The best and pre-codiest pre-codes overall may be the Warners films, but the Fox films are the rarest, thanks to that library’s largely unexploited status (apart from the legendary Murnau & Borzage at Fox box set). This is Walsh again, and Bennett again (with a now-you-see-it-now-you-don’t beauty spot) and Spencer Tracy, during that part of his career where he played ostensibly lovable louts rather than patrician paterfamilias types. Here he rises through the police force and into Joan’s arms in a sweet, sassy romance that folds in a crime story and some alcoholic Irish shenanigans. Twice, Bennett’s father turns to the camera and invites us all to have a drink. Another character is paralyzed and communicates by blinking, allowing for some THERESE RAQUIN inspired plot twists, and the weirdest scene is cued by Tracy talking about a movie he just saw, “STRANGE INNERTUBE or something,” which leads to a series of internal monologues by himself and Bennett as they cuddle up on their date. Crazy stuff.

Walsh made a quasi-sequel, SAILOR’S LUCK, which has been getting a lot of attention in New York screenings and on the blogosphere, and which we’ll certainly be watching next.

The New Look Duke

Posted in FILM with tags , , , , , , on October 12, 2009 by dcairns

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As part of my extraordinarily protracted birthday celebrations, we had my folks round for tea two days before the Big Event, and ended up watching THE SPOILERS, as you do, a loud Alaskan punch-up starring John Wayne, Marlene Dietrich and Randolph Scott (in an uncharacteristic oleaginous bad-guy role — he pulls it off nicely) which, while not as amiably daffy as SEVEN SINNERS, the other Wayne-Dietrich collision (essentially the same film, only with more gags and lugubrious White Russian campster Mischa Auer), is a pretty good time-waster.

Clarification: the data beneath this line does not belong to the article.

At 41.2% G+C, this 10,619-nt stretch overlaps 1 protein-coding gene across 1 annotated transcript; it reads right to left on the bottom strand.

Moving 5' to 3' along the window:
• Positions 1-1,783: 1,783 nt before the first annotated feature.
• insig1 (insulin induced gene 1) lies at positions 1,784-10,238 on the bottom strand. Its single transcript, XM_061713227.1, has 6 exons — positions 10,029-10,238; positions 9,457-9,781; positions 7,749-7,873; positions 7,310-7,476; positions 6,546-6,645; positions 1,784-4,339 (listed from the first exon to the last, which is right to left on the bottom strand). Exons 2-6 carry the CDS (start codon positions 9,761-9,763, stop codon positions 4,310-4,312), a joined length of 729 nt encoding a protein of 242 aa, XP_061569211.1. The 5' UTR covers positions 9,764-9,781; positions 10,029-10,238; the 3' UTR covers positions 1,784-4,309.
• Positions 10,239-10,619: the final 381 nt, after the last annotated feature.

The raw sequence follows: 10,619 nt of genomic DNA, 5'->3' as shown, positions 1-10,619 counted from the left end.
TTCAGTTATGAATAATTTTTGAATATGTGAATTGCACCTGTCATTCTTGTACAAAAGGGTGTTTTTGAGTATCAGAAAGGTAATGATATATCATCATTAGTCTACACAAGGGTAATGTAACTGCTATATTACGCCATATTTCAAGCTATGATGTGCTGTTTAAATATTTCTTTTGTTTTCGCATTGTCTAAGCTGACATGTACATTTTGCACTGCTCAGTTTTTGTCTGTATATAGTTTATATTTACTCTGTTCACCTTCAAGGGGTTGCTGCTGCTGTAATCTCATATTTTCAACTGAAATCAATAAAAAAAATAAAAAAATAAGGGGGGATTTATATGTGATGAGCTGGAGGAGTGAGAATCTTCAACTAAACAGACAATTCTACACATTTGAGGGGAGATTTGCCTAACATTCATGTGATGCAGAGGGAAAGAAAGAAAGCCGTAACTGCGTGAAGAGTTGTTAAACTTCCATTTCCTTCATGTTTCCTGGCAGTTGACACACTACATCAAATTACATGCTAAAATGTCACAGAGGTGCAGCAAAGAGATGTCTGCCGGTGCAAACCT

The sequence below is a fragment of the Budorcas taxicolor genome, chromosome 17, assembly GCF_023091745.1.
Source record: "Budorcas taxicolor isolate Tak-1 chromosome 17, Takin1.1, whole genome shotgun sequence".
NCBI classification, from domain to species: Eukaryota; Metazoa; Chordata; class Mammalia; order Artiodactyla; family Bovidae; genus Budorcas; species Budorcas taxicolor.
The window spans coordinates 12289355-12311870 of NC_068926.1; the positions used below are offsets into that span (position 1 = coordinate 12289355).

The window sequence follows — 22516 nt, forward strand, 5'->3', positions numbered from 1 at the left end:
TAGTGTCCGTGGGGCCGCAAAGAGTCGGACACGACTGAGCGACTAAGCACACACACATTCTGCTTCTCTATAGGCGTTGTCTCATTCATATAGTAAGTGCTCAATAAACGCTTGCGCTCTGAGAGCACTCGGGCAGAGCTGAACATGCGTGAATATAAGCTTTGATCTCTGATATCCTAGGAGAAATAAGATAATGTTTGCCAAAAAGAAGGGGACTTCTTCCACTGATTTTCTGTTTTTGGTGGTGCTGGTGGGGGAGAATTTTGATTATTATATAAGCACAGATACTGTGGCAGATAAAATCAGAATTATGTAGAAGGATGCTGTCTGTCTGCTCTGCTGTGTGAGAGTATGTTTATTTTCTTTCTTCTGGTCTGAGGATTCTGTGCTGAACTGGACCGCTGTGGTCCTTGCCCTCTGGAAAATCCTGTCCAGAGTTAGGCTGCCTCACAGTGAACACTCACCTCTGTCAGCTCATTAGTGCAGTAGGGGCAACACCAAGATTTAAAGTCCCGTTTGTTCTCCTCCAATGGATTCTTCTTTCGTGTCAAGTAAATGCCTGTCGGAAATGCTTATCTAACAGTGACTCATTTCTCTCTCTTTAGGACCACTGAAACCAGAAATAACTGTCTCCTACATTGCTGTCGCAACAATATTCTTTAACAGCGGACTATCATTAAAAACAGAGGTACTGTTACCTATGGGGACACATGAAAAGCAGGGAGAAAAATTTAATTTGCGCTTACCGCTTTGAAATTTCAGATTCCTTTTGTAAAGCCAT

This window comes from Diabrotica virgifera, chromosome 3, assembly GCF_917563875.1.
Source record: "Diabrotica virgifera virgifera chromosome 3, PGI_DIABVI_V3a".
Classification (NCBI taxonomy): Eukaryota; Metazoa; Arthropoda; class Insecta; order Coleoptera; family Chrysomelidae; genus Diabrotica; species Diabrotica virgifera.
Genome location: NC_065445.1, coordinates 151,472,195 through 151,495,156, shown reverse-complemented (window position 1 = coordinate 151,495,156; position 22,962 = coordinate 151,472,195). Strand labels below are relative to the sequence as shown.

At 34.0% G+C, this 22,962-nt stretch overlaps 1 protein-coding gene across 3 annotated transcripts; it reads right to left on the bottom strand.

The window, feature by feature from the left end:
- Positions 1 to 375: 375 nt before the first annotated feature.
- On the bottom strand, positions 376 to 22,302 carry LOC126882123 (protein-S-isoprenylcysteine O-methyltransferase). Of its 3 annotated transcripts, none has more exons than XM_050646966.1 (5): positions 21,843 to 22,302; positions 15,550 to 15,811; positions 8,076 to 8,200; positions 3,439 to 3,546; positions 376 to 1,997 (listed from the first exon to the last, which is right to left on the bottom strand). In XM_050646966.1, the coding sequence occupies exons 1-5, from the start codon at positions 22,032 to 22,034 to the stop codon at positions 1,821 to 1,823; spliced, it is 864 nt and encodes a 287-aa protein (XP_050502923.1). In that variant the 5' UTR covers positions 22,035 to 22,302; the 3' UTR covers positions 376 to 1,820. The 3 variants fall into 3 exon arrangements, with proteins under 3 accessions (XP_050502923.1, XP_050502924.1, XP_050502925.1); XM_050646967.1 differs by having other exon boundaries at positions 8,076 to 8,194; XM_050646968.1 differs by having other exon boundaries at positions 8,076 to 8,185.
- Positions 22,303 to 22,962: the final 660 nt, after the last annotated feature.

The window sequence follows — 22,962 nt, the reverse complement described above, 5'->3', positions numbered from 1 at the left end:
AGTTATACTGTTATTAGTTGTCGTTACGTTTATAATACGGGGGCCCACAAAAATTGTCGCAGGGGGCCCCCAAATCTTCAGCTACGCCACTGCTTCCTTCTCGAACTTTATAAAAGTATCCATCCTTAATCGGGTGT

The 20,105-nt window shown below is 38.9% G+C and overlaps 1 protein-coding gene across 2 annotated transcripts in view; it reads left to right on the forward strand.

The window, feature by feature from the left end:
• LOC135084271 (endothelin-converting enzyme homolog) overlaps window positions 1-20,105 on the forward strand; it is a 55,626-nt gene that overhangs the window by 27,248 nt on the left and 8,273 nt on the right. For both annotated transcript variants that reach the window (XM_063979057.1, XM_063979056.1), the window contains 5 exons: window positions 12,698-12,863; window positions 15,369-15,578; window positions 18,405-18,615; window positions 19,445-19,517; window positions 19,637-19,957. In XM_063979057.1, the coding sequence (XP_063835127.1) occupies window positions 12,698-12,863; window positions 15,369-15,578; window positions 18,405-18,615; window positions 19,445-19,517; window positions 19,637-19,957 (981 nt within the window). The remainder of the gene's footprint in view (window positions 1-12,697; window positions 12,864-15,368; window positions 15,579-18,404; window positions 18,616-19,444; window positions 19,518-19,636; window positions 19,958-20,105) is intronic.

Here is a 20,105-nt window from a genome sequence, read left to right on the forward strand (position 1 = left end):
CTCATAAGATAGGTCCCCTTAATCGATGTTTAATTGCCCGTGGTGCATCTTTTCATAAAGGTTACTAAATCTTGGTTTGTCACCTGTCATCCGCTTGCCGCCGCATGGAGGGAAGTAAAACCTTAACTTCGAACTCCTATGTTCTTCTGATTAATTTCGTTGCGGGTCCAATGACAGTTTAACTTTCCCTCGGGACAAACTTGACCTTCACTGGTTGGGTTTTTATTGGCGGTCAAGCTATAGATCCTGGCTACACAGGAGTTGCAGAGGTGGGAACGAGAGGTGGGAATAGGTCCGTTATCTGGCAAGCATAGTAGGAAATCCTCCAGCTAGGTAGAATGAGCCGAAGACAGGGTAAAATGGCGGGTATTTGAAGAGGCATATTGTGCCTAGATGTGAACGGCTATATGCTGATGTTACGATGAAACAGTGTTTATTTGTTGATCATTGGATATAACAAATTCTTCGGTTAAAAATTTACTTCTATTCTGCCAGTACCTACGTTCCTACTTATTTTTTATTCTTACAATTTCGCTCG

But the sight of Wayne blacking up with burnt cork to steal his money back from the bank is a little uneasy… when he puts his white hat on, the camouflage idea is rather ruined, and when he subsequently flirts with Frau Dietrich’s maid, Marietta Canty (REBEL WITHOUT A CAUSE) who knows Wayne well but is somehow fooled into thinking he’s a newly arrived “coloured man,” and when he refers to his “Alabama tan,” the mind somewhat boggles/flips/splutters.

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The racial masquerade is somewhat redeemed by the Duke’s later appearance in drag, eating a hard-boiled egg. Something about this image diffuses any previous offense — to the extent that if we all carried it around mentally at the front of our minds, there would be no more war.

Try it and see!